“I need a price check on morons”


HP kroger poop

I wonder what the 4-digit code is for poop. And what’s the price per pound these days?

The uncertainty of this life

As I mentioned in a recent post, my Uncle Don passed away recently. His oldest child, my cousin Bob, was going through Uncle Don’s safe deposit box and found a copy of my father’s will, which he mailed to me.

It starts out this way:

I, Herbert J. Dotterweich, now residing at 389 Liberty Avenue, Jersey City, Hudson County, New Jersey, being of sound mind, and mindful of the uncertainty of this life, do make, publish and declare this to be my last will and testament.

I know my dad modified the boilerplate language of wills to add the phrase “and mindful of the uncertainty of this life”.  I know because the will is dated November 20th, 1968. 11 days after my mom died of leukemia, less than six months after being diagnosed with it, at the age of 33. “Mindful of the uncertainly of this life” indeed. He was mindful of it for the rest of his years on earth, as he raised four kids by himself.

Today is my dad’s birthday. He would’ve been 85. I miss him every day. But I also smile at the fact that when he changed the wording of the will, he added “the uncertainty of this life” not “the uncertainty of life.” Because he was a believer. I am too.

herb and olga wedding 2




Keef still kicking

I recently watched the documentary “Keith Richards: Under the Influence” on Netflix and highly recommend it.


Ol’ Keef has a face that “looks like 30 miles of bad road” as my friends in Arkansas used to say. He’s abused his body with every substance known to man… and probably a few that haven’t even been discovered yet. Yet he keeps on kicking. If you watch the documentary, you realize that part of that stems from the fact that he still has a childlike wonder at the magic of music. When he talks about being drawn to Mick Jagger at a train station when they were both teenage students, it was because Mick was carrying albums by Chuck Berry and Muddy Waters… and you can tell Keith is still excited about those artists.

In some ways it’s a shame that the great R&B and blues artists from the U.S. had to be “repackaged” by British rock and roll bands. But as Buddy Guy mentions in the movie, the Rolling Stones, Led Zeppelin and other blues loving bands gave those older artists a second chance at success.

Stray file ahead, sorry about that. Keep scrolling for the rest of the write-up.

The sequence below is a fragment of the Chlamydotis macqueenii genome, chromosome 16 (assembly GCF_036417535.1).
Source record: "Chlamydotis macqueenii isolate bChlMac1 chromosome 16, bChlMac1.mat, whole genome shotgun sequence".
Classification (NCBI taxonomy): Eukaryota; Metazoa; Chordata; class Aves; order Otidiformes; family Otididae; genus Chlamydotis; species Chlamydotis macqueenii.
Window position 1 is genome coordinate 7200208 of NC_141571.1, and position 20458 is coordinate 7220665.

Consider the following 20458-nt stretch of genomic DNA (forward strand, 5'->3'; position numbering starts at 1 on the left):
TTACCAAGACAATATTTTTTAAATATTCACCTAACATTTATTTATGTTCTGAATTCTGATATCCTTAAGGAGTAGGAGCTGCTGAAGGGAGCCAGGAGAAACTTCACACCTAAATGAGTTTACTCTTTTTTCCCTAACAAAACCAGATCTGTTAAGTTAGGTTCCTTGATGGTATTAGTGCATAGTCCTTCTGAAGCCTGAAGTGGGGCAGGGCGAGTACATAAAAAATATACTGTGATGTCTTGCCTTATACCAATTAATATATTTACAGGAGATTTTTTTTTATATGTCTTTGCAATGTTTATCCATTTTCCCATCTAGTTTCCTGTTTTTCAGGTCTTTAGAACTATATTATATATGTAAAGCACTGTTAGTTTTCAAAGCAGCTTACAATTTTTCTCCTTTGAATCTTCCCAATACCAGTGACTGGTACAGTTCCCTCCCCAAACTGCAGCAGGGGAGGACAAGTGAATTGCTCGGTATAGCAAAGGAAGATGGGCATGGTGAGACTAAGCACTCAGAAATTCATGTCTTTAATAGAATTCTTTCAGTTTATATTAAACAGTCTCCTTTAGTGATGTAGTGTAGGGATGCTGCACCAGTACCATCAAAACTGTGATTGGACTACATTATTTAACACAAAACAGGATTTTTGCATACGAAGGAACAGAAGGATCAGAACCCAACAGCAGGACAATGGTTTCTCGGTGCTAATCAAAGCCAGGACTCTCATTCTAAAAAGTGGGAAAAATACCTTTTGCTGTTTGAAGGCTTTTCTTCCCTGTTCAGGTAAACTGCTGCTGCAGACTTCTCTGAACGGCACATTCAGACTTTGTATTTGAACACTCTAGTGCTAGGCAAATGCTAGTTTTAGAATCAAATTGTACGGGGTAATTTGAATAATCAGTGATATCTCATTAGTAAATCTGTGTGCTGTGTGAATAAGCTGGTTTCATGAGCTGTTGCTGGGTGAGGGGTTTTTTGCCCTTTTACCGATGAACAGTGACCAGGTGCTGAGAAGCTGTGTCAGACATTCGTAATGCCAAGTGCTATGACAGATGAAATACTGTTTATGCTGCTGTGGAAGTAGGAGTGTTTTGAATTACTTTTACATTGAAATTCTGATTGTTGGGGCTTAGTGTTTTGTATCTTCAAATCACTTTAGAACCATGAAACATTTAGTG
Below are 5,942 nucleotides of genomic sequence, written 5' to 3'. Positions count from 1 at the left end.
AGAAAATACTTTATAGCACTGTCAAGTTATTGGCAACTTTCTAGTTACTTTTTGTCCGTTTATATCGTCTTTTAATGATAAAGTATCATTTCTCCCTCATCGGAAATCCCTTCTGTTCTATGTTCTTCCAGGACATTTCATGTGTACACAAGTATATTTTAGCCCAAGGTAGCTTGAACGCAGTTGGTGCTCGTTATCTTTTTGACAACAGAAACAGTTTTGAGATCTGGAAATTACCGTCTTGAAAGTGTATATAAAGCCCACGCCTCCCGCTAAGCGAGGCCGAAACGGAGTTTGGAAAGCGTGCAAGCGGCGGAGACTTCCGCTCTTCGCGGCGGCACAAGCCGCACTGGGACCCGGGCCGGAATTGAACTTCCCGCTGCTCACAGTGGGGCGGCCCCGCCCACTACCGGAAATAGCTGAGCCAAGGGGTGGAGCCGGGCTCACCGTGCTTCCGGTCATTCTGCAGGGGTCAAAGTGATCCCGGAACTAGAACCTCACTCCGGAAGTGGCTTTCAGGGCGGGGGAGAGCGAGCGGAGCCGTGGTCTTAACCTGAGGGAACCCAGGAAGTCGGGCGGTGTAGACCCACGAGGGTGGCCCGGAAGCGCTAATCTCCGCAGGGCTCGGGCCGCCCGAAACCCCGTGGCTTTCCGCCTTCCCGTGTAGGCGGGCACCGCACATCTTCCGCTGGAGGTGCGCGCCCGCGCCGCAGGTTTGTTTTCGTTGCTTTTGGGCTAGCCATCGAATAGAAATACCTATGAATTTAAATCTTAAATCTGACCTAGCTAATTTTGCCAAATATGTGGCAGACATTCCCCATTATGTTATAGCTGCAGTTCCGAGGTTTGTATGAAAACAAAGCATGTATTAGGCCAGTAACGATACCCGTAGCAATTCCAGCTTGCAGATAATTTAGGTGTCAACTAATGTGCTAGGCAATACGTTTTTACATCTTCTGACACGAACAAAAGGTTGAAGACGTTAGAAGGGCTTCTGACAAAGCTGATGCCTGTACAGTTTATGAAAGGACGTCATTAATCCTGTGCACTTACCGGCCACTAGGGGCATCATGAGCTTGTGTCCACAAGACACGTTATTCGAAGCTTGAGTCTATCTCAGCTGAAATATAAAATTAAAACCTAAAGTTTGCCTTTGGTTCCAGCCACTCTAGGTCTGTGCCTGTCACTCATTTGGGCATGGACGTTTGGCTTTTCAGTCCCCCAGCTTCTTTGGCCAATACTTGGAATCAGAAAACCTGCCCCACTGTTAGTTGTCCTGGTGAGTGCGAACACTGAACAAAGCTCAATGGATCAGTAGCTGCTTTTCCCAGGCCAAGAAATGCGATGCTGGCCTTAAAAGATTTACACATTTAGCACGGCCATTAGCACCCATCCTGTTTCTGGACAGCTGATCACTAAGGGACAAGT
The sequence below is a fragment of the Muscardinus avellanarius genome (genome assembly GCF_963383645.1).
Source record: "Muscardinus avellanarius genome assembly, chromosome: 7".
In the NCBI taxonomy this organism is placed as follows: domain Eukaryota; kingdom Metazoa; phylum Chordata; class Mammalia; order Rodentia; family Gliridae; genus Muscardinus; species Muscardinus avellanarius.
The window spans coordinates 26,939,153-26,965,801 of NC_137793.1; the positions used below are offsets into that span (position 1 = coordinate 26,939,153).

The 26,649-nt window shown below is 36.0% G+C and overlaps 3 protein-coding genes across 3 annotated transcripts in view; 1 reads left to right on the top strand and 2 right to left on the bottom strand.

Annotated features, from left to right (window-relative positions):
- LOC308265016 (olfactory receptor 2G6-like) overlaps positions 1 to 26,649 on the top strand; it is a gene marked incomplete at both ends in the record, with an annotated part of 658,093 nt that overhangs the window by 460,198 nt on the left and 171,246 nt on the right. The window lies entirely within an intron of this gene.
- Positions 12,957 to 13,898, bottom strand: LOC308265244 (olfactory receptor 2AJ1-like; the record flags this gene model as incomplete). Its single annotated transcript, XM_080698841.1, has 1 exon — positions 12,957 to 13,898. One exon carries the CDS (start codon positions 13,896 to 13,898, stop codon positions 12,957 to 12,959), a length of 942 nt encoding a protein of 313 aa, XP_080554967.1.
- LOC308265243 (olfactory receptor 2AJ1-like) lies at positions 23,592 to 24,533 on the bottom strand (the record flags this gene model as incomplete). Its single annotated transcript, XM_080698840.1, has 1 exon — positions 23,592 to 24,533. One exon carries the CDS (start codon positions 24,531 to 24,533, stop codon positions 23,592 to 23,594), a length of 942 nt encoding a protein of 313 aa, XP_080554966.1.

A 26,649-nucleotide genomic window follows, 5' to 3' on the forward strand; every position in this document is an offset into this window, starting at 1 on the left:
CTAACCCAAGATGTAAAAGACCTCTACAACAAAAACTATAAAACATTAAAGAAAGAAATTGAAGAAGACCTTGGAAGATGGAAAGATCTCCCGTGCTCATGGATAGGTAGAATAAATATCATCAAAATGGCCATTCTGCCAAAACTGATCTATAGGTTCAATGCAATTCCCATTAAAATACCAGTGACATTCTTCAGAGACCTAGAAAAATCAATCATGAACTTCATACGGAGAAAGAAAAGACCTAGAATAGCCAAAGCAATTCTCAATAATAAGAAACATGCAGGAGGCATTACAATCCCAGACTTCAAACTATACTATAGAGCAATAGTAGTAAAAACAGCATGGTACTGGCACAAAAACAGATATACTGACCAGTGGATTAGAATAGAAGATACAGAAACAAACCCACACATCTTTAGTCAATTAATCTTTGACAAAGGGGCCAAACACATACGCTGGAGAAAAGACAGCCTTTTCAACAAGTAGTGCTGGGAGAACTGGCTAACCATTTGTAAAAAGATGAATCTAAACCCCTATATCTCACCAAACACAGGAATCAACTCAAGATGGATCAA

He’s “L.A.” but he’s not from L.A.

The Wall Street Journal has a nice article about Cincinnati-born and bred musician turned songwriter/producer/record mogul Antonio “L.A.” Reid. He’s been spinning records since he was a boy, and he’s managed to turn his love of music into a lucrative career.

Here’s footage of him drumming with the band that gave him his big break, a Cincy band called The Deele.



And here’s another that made the soundtrack to “Miami Vice”…


Want to stop global warming? Eat more tofu.

Pop quiz:

Which of these activities helps more in the fight against global climate change:

A. taking public transportation to work every day.

B. Eating a vegan diet.

The answer is B, by a wide margin. This report is a real eye-opener. Check out this line from the summary:

Human consumption of meat and dairy products is a major driver of climate change. Greenhouse gas (GHG) emissions associated with their production are estimated to account for over 14.5 per cent of the global total. This is more than the emissions produced from powering all the world’s road vehicles, trains, ships and aeroplanes combined.1 

I’m not a vegan (for the record, I’m lacto-ovo, with shades of pescatarian), so I won’t preach too much. But it doesn’t have to be an all or nothing proposition. Just having one meatless day per week could help immensely. Check out these stats (Source):

If everyone went vegetarian just for one day, the U.S. would save:

  • 100 billion gallons of water, enough to supply all the homes in New England for almost 4 months;
  • 1.5 billion pounds of crops otherwise fed to livestock, enough to feed the state of New Mexico for more than a year;
  •  70 million gallons of gas — enough to fuel all the cars of Canada and Mexico combined with plenty to spare;
  •  3 million acres of land, an area more than twice the size of Delaware;
  • 33 tons of antibiotics.

If everyone went vegetarian just for one day, the U.S. would prevent:

  • Greenhouse gas emissions equivalent to 1.2 million tons of CO2, as much as produced by all of France;
  • 3 million tons of soil erosion and $70 million in resulting economic damages;
  • 4.5 million tons of animal excrement;
  • Almost 7 tons of ammonia emissions, a major air pollutant.

So just for a day, skip the sirloin and have more salad. It’s better for the planet – and that’s no animal excrement.


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